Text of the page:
He’d never slipped in his life. In the last five years, alone, he’d climbed Mt. Bear in Alaska. Traversed the Svalbard glaciers in Iceland. Dropped down into the Great Rift Valley in Africa.
So how did he fatally injure himself on a few small rocks a couple of kilometres from home?
He had a cut on the front of his head. The cops said he’d died from that, when he hit the rocks. But he also had a gash on the back of his head.
What did he do, bounce? Did he fall twice? It made no sense…
I had to swallow. Something spasmed in my neck. Just thinking about what happened, what must have really happened, made me want to jump out of my skin.
His clothes had been all ripped up. Which the police said happened when the storm hit, and he had been caught in the brush. Like no one else had been involved.
And, on top of all that, why would Granddad, my dig partner, my source of all news paleontological, my oldest friend, suddenly have gone silent days before it happened?
Wouldn’t say what he was doing.
Wouldn’t even talk to me.
I had to take a big Breath of Peace. Shove the anger back. I rattled the chain link fence at Steve. “Come on, man. Let’s move.”
Steve didn’t budge. “This woman will just be after your money. No different than her friend back there.” He jerked a thumb back the way we came.
I knew he didn’t care about the money. Neither one of us was exactly rolling in it. But, his refusal to follow me into the unknown had nothing to do with dollars and cents.
Leakey pawed at the ground between us. Just as impatient as me. I reached out for Steve’s arm. “I need your help. The tunnels are supposed to be a maze. You’re the mapmaker. The explorer….”
He jerked back, glaring past me at the rusted metal doors cut into the wooded hillside. “These tunnels have been abandoned for forty years. They’re a death trap.”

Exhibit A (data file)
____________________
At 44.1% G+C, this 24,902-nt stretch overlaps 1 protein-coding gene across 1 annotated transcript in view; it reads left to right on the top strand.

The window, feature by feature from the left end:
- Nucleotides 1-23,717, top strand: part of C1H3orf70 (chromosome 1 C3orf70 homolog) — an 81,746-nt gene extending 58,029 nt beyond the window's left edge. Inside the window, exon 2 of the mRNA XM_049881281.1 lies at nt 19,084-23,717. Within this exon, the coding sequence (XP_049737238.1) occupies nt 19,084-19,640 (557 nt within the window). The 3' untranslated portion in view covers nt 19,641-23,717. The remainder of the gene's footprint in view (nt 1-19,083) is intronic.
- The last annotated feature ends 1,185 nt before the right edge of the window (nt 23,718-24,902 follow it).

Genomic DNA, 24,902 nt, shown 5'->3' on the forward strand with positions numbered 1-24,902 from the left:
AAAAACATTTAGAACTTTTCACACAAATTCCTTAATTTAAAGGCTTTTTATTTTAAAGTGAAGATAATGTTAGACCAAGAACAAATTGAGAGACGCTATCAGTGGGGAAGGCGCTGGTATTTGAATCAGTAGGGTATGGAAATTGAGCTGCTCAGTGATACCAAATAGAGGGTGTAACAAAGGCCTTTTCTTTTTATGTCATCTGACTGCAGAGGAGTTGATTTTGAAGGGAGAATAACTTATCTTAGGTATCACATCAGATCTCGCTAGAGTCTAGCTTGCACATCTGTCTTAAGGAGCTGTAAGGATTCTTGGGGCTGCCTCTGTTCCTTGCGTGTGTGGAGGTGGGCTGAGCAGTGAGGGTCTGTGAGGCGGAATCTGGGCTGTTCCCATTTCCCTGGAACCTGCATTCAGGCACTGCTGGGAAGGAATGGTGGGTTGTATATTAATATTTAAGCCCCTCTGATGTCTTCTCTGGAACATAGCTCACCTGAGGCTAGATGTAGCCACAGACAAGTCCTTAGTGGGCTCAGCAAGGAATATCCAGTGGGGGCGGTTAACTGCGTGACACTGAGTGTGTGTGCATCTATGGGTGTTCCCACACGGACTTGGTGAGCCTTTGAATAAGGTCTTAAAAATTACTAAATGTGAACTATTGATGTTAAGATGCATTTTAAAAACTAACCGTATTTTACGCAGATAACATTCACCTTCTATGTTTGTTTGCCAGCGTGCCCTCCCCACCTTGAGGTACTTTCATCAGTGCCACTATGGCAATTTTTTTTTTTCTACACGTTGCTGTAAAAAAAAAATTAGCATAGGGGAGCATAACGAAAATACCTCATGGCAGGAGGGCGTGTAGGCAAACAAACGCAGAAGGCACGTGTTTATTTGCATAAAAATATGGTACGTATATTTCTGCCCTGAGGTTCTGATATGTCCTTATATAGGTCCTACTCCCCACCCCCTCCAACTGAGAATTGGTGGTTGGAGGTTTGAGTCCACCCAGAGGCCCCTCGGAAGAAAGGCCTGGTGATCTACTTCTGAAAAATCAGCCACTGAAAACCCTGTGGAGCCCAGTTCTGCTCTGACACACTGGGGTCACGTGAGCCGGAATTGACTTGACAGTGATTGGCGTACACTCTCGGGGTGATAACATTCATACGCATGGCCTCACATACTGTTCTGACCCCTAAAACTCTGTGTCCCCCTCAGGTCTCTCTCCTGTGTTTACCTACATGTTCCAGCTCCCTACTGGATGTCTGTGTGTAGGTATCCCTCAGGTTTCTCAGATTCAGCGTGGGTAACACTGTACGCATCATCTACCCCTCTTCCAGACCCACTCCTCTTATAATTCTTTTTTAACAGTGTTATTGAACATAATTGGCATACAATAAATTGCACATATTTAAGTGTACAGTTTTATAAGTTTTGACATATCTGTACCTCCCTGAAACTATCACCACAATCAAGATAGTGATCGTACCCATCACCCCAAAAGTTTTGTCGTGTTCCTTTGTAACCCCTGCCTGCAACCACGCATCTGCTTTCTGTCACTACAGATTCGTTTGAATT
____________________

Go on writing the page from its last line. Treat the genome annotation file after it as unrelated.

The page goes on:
He pointed to a handwritten sign hanging from the open door of an electrical junction box. “Not only will this kill you. It will hurt the whole time you are dying.”
Okay. There was danger. Sure. But there was also the chance that the truth was waiting for us in those tunnels.
“You’ve been with me every step of the way,” I said. “We’ve faced danger before. What’s really eating you?”
He didn’t answer. Didn’t move. He looked disturbed, like things were banging together in his head. Like someone had just thrown him an algebra problem. A hard one.
“C’mon.” I hauled on the shoulder of Steve’s jacket, trying to pull him through the fence. “Have some faith, man.” I gave him my school-picture smile. Full wattage. “We’re a team…”
Steve shrugged away from my hand.
Then his head dropped and he sighed. “This is going to end badly,” he said as he ducked through the hole in the fence.
A couple of minutes later we pushed through the broken steel door set deep in a concrete recess in the wooded hillside. We were inside the dark tunnel. Word was, long ago it had been a last ditch exit from the subway system in case of transit catastrophe.
It smelled. Like rot and mold and wet concrete. Like years of neglect.
My Maglite revealed puddles and water running down the tunnel floor as it descended deeper underground. Every few metres I could see deeper blackness where side passages led off the main tunnel.
I shivered. Not just from the cold, but because of the empty echoes of our footsteps and the creepy, steady drip of water from the roof…And because we were seconds from meeting the woman who might know what happened the day Granddad died. If she had seen him with his fossil equipment, and would tell me where, I could check out the site for myself. I could search for clues about why he’d been digging in secret, and how that dig connected to his death only hours later.
“Stay cool,” Steve whispered. “Don’t get too excited about this, right? It’s probably just another colossal letdown.”
And there it was. The real reason he didn’t want me to meet this woman.
Not of electricity. Or maniacs. Or being lost or trapped in these catacombs.
Fear of what might happen to me if this turned out to be another wild goose chase.
“I’ll be fine.” I hissed out of the side of my mouth. “This time it’s real. It has to be. She told her friend back there about seeing Granddad’s fossil hunting equipment. She described it perfectly.”